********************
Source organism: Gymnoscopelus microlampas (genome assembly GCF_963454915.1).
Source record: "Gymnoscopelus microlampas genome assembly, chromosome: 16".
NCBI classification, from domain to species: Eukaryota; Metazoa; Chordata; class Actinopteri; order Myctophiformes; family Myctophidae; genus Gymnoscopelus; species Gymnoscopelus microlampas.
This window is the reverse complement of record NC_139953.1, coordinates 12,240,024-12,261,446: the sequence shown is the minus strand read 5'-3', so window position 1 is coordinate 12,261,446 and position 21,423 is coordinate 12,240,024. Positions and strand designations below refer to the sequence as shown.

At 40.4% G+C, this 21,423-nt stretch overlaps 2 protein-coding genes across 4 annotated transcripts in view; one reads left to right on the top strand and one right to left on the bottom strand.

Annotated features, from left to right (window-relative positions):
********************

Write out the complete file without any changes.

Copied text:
Source organism: Gymnoscopelus microlampas (genome assembly GCF_963454915.1).
Source record: "Gymnoscopelus microlampas genome assembly, chromosome: 16".
NCBI classification, from domain to species: Eukaryota; Metazoa; Chordata; class Actinopteri; order Myctophiformes; family Myctophidae; genus Gymnoscopelus; species Gymnoscopelus microlampas.
This window is the reverse complement of record NC_139953.1, coordinates 12,240,024-12,261,446: the sequence shown is the minus strand read 5'-3', so window position 1 is coordinate 12,261,446 and position 21,423 is coordinate 12,240,024. Positions and strand designations below refer to the sequence as shown.

At 40.4% G+C, this 21,423-nt stretch overlaps 2 protein-coding genes across 4 annotated transcripts in view; one reads left to right on the top strand and one right to left on the bottom strand.

Annotated features, from left to right (window-relative positions):